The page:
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Australia wins World Steak Challenge 2016 for second year running

Entries in the second World Steak Challenge were received from 17 countries, nine of them securing Gold medals.


Patrick Warmoll (left) and Frank Albers (right)

Entries in the second World Steak Challenge were received from 17 countries, nine of them securing Gold medals. The Gold medal winning countries are Australia (3 Golds), Northern Ireland (2), Poland (1), Scotland (2) and Wales (1).

The expert international judging panel shortlisted the 2016 champion and gold medal award winning steaks from a long list of 83 sirloins. There are 12 silver medal winners and 12 bronze winners.

Chair of judges and butcher Keith Boxley said the winning steak picked up the top prize thanks to its all-round quality. “Every gold medal winner was worthy of winning the top prize, but the overall winner was outstanding. It scored highly on appearance, quality, taste and tenderness.”

He explained what consumers are looking for in terms of meat. “People are getting more selective about the meat they eat and they want something more prepared. As a butcher judging this competition, I’m looking for something that looks and tastes nice that has no gristle.”

Rod Addy, editor of GlobalMeatNews, said: “The high quality of entries this year is a testament to the hard work put in by producers around the world. The fact we had so many more entries this year highlights the pride that they take in their product and the eagerness to win such an accolade. For a producer to retain the title of World’s Best Steak is an amazing achievement and shows a high level of consistency in production.”

Patrick Warmoll, managing director of Jack’s Creek, was overwhelmed to win the award for the second time. “We spend a bit of more time selecting the entry and this win confirms that we’re the best in the world again.

“Winning last year was one of the biggest things to happen to us. Our brand awareness has just exploded since winning and it’s been great for business. This is as much a win for Australia as it is for us.

Frank Albers of Albers GMH which entered the steak into the competition said this win proved the producer had hit upon a winning formula. We’re stunned and didn’t believe it would happen,” he said. “It’s the perfect combination of genetics with the right amount of marbling. It’s the right concept for the best steak.”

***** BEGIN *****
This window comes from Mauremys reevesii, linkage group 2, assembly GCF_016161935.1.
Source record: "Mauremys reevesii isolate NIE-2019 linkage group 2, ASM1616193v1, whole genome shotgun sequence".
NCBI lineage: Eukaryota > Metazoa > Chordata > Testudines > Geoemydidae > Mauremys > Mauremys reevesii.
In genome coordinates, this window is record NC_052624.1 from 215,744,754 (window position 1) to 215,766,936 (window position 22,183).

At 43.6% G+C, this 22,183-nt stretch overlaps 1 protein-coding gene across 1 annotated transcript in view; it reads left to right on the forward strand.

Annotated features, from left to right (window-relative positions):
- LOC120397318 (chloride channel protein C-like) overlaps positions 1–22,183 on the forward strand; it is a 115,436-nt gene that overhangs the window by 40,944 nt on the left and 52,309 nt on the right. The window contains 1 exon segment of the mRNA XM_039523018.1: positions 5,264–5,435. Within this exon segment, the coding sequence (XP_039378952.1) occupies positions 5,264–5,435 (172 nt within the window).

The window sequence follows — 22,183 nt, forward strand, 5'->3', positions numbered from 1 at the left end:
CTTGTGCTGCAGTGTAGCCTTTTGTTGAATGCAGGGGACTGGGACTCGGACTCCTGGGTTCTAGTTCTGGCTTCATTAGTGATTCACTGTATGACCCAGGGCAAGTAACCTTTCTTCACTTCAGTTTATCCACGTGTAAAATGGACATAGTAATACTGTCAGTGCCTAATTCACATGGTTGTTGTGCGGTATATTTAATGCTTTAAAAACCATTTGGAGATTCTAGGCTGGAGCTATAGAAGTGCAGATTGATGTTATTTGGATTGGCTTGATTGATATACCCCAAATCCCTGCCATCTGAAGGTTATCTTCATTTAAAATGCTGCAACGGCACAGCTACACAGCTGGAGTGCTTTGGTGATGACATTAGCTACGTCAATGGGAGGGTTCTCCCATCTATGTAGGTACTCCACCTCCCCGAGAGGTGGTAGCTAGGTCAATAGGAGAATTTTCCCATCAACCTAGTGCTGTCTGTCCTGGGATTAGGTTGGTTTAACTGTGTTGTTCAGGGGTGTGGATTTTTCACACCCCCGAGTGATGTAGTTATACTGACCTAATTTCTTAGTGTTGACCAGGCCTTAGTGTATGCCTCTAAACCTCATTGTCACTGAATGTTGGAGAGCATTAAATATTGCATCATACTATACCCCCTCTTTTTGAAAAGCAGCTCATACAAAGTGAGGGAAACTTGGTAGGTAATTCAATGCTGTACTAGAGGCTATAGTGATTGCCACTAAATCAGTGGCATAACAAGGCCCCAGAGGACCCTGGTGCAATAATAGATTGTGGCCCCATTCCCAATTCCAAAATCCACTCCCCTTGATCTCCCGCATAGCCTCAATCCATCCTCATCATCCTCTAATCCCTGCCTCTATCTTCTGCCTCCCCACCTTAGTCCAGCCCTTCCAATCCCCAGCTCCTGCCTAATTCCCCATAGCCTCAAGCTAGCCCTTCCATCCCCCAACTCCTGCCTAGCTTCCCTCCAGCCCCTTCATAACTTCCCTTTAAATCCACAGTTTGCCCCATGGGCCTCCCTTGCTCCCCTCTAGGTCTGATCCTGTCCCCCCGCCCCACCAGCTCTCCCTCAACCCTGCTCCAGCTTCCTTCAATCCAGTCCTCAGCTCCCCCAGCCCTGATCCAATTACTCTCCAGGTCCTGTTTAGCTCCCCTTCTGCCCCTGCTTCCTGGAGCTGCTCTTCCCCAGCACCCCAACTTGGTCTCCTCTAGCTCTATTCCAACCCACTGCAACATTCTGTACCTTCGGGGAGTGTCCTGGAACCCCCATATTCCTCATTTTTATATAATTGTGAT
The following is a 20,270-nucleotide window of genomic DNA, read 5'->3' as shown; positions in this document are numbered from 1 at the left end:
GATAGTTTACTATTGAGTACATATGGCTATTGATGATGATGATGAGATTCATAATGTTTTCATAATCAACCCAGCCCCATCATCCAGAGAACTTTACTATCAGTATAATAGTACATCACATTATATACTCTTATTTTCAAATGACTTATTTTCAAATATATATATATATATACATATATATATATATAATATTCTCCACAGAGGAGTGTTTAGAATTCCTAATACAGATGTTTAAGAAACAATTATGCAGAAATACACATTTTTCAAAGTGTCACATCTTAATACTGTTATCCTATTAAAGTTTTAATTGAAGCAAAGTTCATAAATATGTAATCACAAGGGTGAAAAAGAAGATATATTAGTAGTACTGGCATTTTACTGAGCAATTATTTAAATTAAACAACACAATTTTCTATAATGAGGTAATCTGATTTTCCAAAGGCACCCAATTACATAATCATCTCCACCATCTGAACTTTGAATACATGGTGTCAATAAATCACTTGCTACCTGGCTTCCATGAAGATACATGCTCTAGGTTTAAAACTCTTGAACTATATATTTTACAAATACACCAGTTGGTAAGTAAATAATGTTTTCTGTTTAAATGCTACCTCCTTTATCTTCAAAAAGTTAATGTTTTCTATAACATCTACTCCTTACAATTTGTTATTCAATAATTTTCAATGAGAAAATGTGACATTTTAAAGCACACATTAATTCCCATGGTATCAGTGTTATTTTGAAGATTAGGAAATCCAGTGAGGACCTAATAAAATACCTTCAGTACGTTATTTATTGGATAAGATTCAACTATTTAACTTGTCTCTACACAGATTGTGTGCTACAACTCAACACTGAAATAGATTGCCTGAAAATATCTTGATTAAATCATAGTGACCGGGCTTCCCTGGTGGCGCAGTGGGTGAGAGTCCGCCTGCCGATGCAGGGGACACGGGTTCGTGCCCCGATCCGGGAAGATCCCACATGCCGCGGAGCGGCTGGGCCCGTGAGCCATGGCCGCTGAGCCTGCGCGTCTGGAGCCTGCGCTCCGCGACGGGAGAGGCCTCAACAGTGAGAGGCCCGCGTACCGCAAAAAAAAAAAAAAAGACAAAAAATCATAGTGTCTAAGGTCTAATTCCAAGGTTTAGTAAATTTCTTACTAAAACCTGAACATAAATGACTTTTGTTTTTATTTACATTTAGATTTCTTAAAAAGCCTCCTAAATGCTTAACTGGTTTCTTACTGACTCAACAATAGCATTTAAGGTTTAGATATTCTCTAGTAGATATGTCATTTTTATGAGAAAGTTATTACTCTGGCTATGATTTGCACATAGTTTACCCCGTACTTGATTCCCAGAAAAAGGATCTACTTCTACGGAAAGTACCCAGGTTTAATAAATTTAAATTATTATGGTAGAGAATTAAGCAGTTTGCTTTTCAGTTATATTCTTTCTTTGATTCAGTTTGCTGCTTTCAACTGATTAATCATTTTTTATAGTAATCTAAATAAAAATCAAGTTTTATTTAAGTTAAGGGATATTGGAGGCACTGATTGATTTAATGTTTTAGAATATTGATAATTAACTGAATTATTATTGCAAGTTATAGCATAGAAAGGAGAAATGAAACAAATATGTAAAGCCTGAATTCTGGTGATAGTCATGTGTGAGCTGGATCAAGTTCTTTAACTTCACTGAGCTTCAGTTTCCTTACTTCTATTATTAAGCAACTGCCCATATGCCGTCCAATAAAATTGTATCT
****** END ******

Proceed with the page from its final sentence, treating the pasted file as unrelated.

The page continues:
Albers added that this might put more pressure on them in the future. “We may have to justify ourselves and the competition but once people taste our steak, they’ll understand. We’ll definitely be back next year.”

Warmoll agreed that they won’t be resting on their laurels. “We’ll be going for the hat-trick!”

Technical judge Josh Anderson of Meat & Livestock Australia said the standard of entries was higher than last year. “It was hard to increase the standard on last year but the producers have managed to do it. There were more entries this year which is positive. It’s a tribute to the farmers the level of quality on display.”

With Australia winning two years on the trot, Anderson said steak and the World Steak Challenge hit mainstream news. “There is a desire for good beef and the World Steak Challenge showcases this.”

Professor Jeff Wood, formerly of the University of Bristol, said the competition was stiff this year. “This was my second year judging the World Steak Challenge and the standard was as high this year. All of the steaks were tender and tasted great, making it a tough competition to judge.”

The gold medal winning steaks are:

Australia – three golds

2016 Champion – Jack’s Creek, Willowtree Farm, New South Wales.

Entered by last year’s champion producer, Frank Albers, Albers Food, Germany

F2 + Wagyu beef. Wet aged for 40 days and then dry aged for five days. Grain fed for 450 days.

The Australian Agricultural Company

Entered by Sabrina Kindler, Australian Agricultural Company. A three year old Wagyu cross. Raised on grass, finished on grain. Reared on the Wylarah Station.

JSB Global, Queensland

Entered by Andrew Stewart, JBS Global. Angus cross (JBS Royal Brand), 120 day grain finished. Aged 27 months.

Poland – one gold

Zuh Lubik Krzysztof (ABP Poland), Poland

Entered by Eoin Ryan, ABP Poland. A 26 months Simmental cross fed on a grass based diet. Vacuum packed for ageing/hanging.

Scotland – two golds

Morrisons Supermarkets

Entered by Tim Farrar, Morrisons supermarkets. A Shorthorn cross beef, grass fed w/ concentrates. Aged 25 months, 26 days. Dry aged for 14 days and vacuum packed for 5 days.

Scotbeef Ltd

Entered by Jaclyn Colvin, Scotbeef. Aberdeen Angus Pink Himalayan Salt aged sirloin, fed on home-grown barley, carrots, turnips, potatoes, wheat, grass silage. Aged 678 days. Dry aged for 30 days.

Northern Ireland – two golds

Two Gold medals this year for Hannan Meats, entered by David Rosbotham. An Aberdeen Angus beef, grass fed. Age 24 months. Dry aged for a minimum of 28 days. And a Shorthorn breed, grass fed, aged 28 months. Dry aged for 42 days in a Himalayan Salt Chamber.

Wales – one gold

2 Sisters Red Meat

Entered by Jessica Edwards, 2 Sisters Red Meat. A South Devon cross breed, fed on grass for 12 months, finished on grass and maize silage w/ forage roots. Aged 27 months. Dry aged, then vacuum packed.


12 Silver medal winners

  • Australia 3
  • Ireland 3
  • Spain 1
  • New Zealand 1
  • England 1
  • Paraguay 1
  • USA 1
  • Scotland 1

12 Bronze medal winners

  • Australia 3
  • Scotland 2
  • Uruguay 1
  • Ireland 1
  • Germany 1
  • Finland 1
  • Northern Ireland 1
  • USA 1

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